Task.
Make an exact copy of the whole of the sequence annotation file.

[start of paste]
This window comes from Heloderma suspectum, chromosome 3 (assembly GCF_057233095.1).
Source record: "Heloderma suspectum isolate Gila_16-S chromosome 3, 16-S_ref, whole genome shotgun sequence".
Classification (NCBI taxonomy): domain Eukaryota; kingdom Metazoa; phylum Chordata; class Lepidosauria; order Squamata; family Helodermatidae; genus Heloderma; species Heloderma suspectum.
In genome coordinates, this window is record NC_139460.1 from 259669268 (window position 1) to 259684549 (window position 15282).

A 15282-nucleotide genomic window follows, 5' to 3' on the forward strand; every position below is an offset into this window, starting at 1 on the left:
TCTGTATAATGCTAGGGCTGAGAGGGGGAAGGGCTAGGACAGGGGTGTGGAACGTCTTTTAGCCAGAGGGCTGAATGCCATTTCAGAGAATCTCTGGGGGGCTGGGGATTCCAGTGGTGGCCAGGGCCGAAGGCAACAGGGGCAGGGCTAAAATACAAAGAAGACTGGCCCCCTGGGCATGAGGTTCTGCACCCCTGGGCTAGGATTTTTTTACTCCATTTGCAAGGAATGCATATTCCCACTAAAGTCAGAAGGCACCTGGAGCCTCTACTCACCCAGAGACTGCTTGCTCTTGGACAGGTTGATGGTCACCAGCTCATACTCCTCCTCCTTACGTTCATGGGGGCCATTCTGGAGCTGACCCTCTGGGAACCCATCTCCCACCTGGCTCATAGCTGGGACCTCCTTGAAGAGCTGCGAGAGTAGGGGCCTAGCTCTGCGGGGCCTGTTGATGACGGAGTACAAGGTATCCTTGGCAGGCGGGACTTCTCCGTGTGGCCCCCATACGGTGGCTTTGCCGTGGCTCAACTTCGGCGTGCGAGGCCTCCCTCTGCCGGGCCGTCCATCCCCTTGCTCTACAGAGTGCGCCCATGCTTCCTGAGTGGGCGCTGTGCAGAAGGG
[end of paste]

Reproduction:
This window comes from Heloderma suspectum, chromosome 3 (assembly GCF_057233095.1).
Source record: "Heloderma suspectum isolate Gila_16-S chromosome 3, 16-S_ref, whole genome shotgun sequence".
Classification (NCBI taxonomy): domain Eukaryota; kingdom Metazoa; phylum Chordata; class Lepidosauria; order Squamata; family Helodermatidae; genus Heloderma; species Heloderma suspectum.
In genome coordinates, this window is record NC_139460.1 from 259669268 (window position 1) to 259684549 (window position 15282).

A 15282-nucleotide genomic window follows, 5' to 3' on the forward strand; every position below is an offset into this window, starting at 1 on the left:
TCTGTATAATGCTAGGGCTGAGAGGGGGAAGGGCTAGGACAGGGGTGTGGAACGTCTTTTAGCCAGAGGGCTGAATGCCATTTCAGAGAATCTCTGGGGGGCTGGGGATTCCAGTGGTGGCCAGGGCCGAAGGCAACAGGGGCAGGGCTAAAATACAAAGAAGACTGGCCCCCTGGGCATGAGGTTCTGCACCCCTGGGCTAGGATTTTTTTACTCCATTTGCAAGGAATGCATATTCCCACTAAAGTCAGAAGGCACCTGGAGCCTCTACTCACCCAGAGACTGCTTGCTCTTGGACAGGTTGATGGTCACCAGCTCATACTCCTCCTCCTTACGTTCATGGGGGCCATTCTGGAGCTGACCCTCTGGGAACCCATCTCCCACCTGGCTCATAGCTGGGACCTCCTTGAAGAGCTGCGAGAGTAGGGGCCTAGCTCTGCGGGGCCTGTTGATGACGGAGTACAAGGTATCCTTGGCAGGCGGGACTTCTCCGTGTGGCCCCCATACGGTGGCTTTGCCGTGGCTCAACTTCGGCGTGCGAGGCCTCCCTCTGCCGGGCCGTCCATCCCCTTGCTCTACAGAGTGCGCCCATGCTTCCTGAGTGGGCGCTGTGCAGAAGGG